Scallop and Monkfish Kinilaw: Cured Fish Made to Kill (or so the story goes…)



I remember the first time I had kinilaw (kee-knee-lau…not the “law” in “lawyer”), Filipino cured seafood similar to the more well-known ceviche.  It was a weeknight back in Saudi Arabia and my mom was hit with one of those rare nights of laziness so we bought food from the corner kalinderya serving the local Filipino workforce.  Amongst the requisite containers full of greasy adobo, menudo, and chop suey was one filled with cubes of white fish and Thai chilis swimming in a milky white liquid.  Looking back, that shit wasn’t good at all: the fish overcooked and chewy, the acidity overpowered by the too finely minced peppers, and the onions beginning to seep their purple into the liquid.  But without a frame of reference, I remember my eyes widening…the perfect moment of childhood discovery.  The burst of sharp sourness from the Datu Puti vinegar, the firm flesh…the rawness!  Ever since then, kinilaw was a treat.  From lunches during sweltering Saudi summers to seaside feasts back in our hometown of Iloilo, kinilaw provided the much needed bite to cut through the rich Filipino spaghetti (it contains condensed milk…a story for another day) and meat-heavy dishes without the tired pretension that ceviche sometimes carries (ceviche does NOT belong in a martini glass slathered with guacamole and salsa…gtfo!).

The origins of kinilaw are murky and I’m sure indigenous cultures all over the world began using acid to cure their seafood and extend its shelf life.  However, I really like this legend I stumbled upon on the Bisaya blog Huni sa Daplin:

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Caramel Apple Turon (Filipino Apple Spring Roll)

Early Spring is now a season I really look forward to with its promises of patio brunches, beautiful people watching, and the ability to wear something more flattering than a poofy jacket paired with chapped skin.  But Spring during my college years wasn’t as…”Spring-y”.  Most student groups plan their largest events during these months and for me, I somewhat dreaded spring as it meant back-to-back meetings planning event after event.  However, Spring also heralded the start of Bake Sale season as groups sought to fund events and as an equal open diner, this was open season for all things carby.  Sure there were the usual cookies and brownies (in varying shades of chocolate) but the real treats were the cultural delicacies: the orange, sticky Indian Jalebis that had to be washed down with tea, the Chinese Moon Cakes, the Arabic Baklava, and when you hit the jackpot and stumble on an all out ten item dessert buffet?  Well…makes you forget the next five planning meetings on your calendar.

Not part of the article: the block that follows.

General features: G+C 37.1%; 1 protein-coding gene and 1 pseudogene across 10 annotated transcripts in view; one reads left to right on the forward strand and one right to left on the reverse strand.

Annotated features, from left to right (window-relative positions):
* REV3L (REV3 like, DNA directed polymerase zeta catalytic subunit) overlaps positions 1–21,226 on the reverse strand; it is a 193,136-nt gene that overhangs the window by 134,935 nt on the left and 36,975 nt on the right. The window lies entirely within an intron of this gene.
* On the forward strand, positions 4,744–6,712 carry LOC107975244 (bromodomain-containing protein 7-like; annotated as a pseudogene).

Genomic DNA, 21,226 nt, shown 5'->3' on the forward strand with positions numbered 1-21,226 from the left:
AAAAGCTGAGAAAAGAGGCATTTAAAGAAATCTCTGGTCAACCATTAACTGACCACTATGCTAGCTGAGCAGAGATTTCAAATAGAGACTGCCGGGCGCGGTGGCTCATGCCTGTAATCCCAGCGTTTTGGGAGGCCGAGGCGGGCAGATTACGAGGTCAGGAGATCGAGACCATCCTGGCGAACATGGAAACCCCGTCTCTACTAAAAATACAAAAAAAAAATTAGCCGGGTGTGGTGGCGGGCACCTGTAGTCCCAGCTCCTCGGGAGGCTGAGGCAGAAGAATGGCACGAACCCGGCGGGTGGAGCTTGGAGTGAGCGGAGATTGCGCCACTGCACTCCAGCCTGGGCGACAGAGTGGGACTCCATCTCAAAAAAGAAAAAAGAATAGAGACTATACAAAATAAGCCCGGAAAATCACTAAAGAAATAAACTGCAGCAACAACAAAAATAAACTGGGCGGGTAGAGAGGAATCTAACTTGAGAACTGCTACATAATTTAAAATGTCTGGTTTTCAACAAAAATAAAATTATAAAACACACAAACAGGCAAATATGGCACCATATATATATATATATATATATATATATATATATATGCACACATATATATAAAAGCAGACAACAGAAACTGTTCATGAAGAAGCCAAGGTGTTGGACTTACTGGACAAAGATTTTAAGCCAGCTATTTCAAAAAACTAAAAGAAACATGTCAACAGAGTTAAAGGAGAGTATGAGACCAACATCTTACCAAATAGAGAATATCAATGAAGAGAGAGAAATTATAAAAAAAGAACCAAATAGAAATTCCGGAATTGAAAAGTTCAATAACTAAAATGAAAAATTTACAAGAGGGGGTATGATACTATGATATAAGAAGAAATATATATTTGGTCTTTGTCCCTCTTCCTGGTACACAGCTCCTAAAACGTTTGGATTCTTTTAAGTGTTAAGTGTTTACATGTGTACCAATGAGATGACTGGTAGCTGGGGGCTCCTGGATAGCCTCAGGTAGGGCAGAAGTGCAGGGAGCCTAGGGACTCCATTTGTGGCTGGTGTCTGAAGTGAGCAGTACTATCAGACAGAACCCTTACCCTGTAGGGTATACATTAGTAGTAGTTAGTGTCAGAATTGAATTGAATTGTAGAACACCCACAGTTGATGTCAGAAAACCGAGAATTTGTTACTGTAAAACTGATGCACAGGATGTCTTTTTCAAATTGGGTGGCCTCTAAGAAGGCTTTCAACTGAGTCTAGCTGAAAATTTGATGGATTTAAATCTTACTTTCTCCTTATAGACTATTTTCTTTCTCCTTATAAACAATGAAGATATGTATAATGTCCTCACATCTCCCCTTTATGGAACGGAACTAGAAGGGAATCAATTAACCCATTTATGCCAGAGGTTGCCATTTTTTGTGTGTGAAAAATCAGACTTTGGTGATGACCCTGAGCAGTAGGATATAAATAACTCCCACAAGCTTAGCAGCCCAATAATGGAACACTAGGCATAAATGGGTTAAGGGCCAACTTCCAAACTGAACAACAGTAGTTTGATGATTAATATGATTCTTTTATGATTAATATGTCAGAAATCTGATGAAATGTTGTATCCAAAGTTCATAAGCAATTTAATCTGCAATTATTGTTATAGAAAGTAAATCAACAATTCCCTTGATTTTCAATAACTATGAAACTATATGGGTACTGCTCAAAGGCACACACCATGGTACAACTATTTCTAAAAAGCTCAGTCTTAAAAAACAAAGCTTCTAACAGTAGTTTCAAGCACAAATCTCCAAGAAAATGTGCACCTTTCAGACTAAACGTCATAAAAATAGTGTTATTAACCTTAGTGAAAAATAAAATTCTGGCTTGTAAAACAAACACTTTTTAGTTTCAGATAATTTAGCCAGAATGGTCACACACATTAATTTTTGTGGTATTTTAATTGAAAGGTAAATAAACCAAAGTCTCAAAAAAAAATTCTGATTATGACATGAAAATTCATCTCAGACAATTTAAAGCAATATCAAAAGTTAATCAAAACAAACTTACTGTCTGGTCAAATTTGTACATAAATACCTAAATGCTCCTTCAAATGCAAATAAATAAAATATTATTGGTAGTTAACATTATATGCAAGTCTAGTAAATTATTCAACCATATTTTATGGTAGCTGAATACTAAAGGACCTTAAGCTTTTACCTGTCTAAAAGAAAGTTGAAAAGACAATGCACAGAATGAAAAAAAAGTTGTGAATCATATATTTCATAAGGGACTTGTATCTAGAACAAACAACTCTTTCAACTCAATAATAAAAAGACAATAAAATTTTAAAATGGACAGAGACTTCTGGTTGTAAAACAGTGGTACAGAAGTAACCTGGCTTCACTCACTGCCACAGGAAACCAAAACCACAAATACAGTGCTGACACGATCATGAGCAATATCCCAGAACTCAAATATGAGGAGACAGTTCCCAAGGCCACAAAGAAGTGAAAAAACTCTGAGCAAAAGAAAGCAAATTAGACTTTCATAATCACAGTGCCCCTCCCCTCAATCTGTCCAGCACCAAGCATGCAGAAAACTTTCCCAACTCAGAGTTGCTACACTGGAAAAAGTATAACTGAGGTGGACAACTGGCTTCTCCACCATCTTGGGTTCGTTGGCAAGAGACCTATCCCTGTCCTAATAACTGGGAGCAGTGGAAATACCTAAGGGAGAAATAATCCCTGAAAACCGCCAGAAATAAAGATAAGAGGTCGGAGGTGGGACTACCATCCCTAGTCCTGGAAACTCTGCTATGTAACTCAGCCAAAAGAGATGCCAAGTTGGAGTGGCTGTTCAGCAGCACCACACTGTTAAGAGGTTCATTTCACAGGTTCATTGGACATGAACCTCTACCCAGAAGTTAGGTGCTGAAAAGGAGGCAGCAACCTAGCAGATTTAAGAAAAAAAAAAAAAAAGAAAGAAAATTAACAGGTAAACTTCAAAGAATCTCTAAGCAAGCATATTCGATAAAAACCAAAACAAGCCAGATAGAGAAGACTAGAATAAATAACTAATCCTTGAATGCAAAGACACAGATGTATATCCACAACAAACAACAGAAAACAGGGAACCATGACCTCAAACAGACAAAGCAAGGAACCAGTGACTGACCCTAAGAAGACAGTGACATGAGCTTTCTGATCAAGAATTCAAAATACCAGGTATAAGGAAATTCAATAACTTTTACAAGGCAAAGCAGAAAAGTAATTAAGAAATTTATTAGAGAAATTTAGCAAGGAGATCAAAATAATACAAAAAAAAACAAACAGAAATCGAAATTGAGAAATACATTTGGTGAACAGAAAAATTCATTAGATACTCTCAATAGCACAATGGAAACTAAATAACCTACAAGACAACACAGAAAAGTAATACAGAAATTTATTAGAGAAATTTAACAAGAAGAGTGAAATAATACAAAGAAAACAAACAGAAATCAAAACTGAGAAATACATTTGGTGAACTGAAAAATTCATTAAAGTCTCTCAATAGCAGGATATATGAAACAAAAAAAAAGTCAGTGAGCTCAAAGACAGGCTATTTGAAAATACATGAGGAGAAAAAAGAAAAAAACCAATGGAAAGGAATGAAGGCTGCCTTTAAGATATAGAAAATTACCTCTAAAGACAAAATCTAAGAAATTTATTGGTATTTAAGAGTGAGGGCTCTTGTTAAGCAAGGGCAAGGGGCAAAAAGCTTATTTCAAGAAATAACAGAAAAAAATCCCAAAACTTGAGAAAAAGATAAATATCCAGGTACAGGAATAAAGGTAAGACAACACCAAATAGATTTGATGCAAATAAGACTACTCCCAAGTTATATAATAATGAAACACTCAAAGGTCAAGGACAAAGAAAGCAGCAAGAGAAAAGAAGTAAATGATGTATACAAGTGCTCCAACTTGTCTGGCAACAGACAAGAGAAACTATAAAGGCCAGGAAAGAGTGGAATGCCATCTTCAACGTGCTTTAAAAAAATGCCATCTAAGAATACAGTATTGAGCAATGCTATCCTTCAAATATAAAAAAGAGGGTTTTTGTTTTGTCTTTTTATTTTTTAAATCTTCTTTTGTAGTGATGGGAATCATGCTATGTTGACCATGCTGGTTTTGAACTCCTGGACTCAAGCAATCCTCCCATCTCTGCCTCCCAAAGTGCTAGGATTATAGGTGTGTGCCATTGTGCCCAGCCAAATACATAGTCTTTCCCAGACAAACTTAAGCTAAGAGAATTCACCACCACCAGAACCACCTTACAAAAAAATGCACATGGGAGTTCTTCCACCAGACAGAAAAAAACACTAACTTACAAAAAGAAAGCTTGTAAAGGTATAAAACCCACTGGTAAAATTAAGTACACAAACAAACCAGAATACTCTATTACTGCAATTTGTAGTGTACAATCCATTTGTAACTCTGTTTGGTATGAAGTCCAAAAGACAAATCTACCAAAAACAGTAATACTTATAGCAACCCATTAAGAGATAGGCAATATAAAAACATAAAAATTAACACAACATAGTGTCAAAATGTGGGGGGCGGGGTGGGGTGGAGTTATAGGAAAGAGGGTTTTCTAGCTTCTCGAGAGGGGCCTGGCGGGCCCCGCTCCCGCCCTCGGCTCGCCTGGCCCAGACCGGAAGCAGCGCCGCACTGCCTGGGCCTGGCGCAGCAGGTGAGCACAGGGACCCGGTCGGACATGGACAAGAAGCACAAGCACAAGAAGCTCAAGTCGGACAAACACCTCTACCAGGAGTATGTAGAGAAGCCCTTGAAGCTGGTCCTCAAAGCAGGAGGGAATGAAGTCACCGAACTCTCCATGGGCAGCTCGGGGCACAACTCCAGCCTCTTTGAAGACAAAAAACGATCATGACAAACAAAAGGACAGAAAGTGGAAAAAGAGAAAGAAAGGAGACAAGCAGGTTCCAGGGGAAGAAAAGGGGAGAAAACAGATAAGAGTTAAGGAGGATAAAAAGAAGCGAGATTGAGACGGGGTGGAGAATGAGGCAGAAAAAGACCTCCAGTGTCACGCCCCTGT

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Tacos de Pescado for Taco Tuesday

Ohhhh snap!  It’s Tuesday and you know what that means (esp. if you’re still in college or still broke at the age of 35)…TACO TUESDAY!  You may have had the Americanized version of hard taco shells loaded to cracking point with greasy ground beef, sour cream, limp lettuce, and spoonfulls of gooey cheese.  For those lucky enough to live and eat auténtico, you got 3 soft shell tacos at a dollar each possibly of the following: arroz con frijoles (rice and beans), tinga de pollo (chicken in chipotle sauce), and/or carnitas (shredded pork).

Yet as appetizing as they all sound (caloric Cheez Whiz….mmmmm!), the shells often tore easy, the beans gummy, and the meats just a tad bit too gristly.  Of course this was all part of the experience!  To taco it up on a Tuesday was to take part in the sacred ritual of dining sin dinero!  But it’s summer…and you know your body doesn’t really need all that orange-tinged grease messin’ with those abs you’ve been working on.  SO!  As an alternative, and because Whole Foods happens to sell Porgies and Bluefish from Jersey on the cheap, I suggest making some budget-friendly Tacos de Pescado, or, Fish Tacos!

Unlike the fish tacos we’re used to that involve battered fish fillets (yes…this is not an authentic recipe), we’ll cut down the carbs further and fry a whole fish with minimal coating instead.  The usual fixins’, a squeeze of lime, and you’ll be wondering why you spent an entire dollar on tacos that strained your relationship with your dignity.

Here we go!

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Two Dinners with the Same Ingredients: Spicy Chicken Salad w/ Summer Squash Pappardelle & Chicken Lugaw w/ Summer Squash Chunks

Aaaaannnddd we’re back with the next couple of Busy Season Dinners!  And since we’re all extra broke this week (don’t lie!), I’m sharing TWO recipes!  Just so happens that these two dishes share almost exactly the same ingredients so to stretch our wallets (and the last vestiges of our dignity), why not make double the variation?  The first is a twist on the buffalo chicken salad and/or a regular chicken pasta with red chilli flake-dusted chicken breast and summer squash “pappardelle” (more on that later) over some greens.  The second, for those colder nights (y’all heard about yet another storm coming in this weekend?!  Apocalpyse is nigh!), is a plain Lugaw, or rice porridge (similar to congee), topped with chicken breast that’s seasoned a little bit differently and summer squash chunks.  They’re similar enough to share costs yet different enough so that you won’t feel like you’re eating the same dish day in, day out.